Being a thrifty kinda gal, I love a good freebie. Mother nature is generous indeed and if you know where to look, when to look and what to look for…..then hedgerows, woodland and fields (so long as you’re not trespassing!!) are great sources of fruits, herbs, berries and more. The whole foraging thing is such fun to me and an area I really want to learn more about. For instance, when it comes to wild mushrooms? I see them all the time but wouldn’t have a clue and knowing my luck I’d end up picking something hallucinogenic, or worse! Some berries can be toxic too. So I err on the side of caution for now (I have a few foraging books on my wishlist!) and stick to what I know. My favourite summer tipple is to make Elderflower champagne. OMG, if you haven’t tasted the stuff before, oh how you have missed out. It’s heavenly on a summers day and oh so simple to make. Alas, I totally missed the boat this year.
Our weird seasons this year, meant that the Elderflowers came out much earlier. There was so little sunshine (essential to release the fragrance) and they went over so quickly that I didn’t have a chance to gather my supplies and free a space in my day to make it. So, I decided instead to wait patiently for the subsequent berries to ripen and try my hand at some Elderberry Wine instead. So when my step mum was visiting at the weekend we picked these (with permission of course) from our neighbours tree. Just look at the colours……..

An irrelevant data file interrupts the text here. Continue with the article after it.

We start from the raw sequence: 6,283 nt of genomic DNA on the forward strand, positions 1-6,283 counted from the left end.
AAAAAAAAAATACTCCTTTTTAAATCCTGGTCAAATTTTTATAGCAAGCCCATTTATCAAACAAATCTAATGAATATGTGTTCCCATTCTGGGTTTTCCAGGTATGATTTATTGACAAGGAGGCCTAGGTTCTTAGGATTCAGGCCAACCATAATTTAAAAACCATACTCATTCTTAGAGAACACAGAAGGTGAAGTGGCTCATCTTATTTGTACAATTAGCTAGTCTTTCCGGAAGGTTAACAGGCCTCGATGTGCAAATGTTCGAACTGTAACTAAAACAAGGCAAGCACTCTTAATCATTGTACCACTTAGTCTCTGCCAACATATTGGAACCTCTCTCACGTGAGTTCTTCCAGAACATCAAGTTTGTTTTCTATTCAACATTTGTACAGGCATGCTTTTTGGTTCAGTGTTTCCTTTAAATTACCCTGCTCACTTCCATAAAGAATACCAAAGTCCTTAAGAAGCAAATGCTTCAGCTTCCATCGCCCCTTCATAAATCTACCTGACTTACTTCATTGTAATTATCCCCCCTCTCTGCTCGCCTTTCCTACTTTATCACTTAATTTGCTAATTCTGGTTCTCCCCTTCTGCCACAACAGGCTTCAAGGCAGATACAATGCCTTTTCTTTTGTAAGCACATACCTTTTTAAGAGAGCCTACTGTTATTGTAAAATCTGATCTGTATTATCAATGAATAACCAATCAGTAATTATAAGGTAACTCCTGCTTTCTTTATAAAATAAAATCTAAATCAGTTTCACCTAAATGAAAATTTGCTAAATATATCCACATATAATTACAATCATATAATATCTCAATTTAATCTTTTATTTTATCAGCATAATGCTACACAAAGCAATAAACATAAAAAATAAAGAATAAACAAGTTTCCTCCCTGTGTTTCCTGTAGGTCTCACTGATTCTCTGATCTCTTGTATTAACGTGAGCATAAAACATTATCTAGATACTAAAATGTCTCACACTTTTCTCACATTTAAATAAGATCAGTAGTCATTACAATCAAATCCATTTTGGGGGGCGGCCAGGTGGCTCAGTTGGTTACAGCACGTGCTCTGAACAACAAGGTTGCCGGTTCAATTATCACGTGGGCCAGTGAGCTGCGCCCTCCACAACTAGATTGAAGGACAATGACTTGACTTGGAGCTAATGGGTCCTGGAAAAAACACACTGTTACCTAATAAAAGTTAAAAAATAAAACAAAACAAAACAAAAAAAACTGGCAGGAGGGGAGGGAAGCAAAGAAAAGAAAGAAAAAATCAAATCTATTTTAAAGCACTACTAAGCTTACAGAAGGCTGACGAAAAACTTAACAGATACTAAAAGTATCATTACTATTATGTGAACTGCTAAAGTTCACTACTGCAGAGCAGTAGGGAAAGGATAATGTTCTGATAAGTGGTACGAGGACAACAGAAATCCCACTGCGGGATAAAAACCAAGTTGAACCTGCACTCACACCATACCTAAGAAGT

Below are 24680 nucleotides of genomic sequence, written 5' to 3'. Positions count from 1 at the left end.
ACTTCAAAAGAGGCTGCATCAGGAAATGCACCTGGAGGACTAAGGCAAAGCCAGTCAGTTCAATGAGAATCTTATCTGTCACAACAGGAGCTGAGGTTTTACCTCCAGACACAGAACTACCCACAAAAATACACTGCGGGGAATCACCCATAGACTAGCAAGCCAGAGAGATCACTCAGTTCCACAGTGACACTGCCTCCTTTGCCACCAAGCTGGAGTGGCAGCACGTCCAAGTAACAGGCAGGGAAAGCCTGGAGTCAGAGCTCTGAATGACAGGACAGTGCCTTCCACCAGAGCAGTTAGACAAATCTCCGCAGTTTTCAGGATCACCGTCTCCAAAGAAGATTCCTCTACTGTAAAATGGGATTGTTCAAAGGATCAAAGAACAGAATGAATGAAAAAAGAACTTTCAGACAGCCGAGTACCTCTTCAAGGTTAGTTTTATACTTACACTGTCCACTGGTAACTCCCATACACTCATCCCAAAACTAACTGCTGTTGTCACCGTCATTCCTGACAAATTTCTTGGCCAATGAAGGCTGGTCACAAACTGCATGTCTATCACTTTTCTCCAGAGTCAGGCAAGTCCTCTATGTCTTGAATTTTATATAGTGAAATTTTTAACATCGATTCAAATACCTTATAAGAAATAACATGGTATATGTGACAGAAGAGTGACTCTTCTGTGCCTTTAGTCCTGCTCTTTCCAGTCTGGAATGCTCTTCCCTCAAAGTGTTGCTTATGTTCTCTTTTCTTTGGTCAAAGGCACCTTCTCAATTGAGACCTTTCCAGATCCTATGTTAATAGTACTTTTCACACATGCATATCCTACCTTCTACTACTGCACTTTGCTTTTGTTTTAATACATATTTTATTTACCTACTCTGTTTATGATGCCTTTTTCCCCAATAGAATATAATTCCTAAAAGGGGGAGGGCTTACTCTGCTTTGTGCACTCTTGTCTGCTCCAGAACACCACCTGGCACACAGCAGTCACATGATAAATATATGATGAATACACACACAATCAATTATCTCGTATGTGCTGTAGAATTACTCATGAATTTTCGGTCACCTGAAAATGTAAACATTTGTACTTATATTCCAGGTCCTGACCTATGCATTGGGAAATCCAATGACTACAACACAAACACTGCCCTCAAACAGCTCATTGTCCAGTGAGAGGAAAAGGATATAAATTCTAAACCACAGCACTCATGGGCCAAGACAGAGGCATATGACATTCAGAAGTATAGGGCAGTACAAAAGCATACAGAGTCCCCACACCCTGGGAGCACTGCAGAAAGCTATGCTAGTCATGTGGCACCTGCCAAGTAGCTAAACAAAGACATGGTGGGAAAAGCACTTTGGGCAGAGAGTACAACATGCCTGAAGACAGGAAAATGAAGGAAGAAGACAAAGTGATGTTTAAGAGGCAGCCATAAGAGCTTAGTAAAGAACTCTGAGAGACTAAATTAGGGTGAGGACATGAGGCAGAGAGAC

As luck would have it, my step mum used to be an avid winemaker so knew just the right technique to get the berries off the stalks……
Even the bare stalks are gorgeous to look at. I love this time of year for it’s stunning colour palette…
Eventually you end up with a bowl of beautful shiny Elderberries (pick out any remaining stalk)
There are any number of recipes for elderberry wine, but this one can be drunk either hot or cold.
- 1 kg (approx 2lb) elderberries, stripped from stems
- 4 1/2 litres (one gallon) of water
- 454g (1lb) of raisins
- Pinch of ground ginger
- Six cloves
- 1/2 tsp of wine yeast (eg, Burgundy)
- 150 ml (1/4 pint) of brandy
- Rinse the berries in cold water, and place them in a large plastic container. It’s essential to remove every last piece of stalk, which can impart a bitter taste to the wine.
- Boil the water, pour it over the berries and leave it to stand for 24 hours.
- Press the mixture through a muslin cloth.
- Put the juice and all the other ingredients, apart from the brandy and yeast, into a preserving pan and simmer gently for an hour, skimming when necessary.
- Allow the mixture to cool and, when it is lukewarm, stir in the yeast. Transfer it into a fermentation jar, top up, fit an air lock and leave to stand in the dark for two weeks.
- Rack off into a clean vessel and add the brandy. Then siphon off into clean, corkable wine bottles.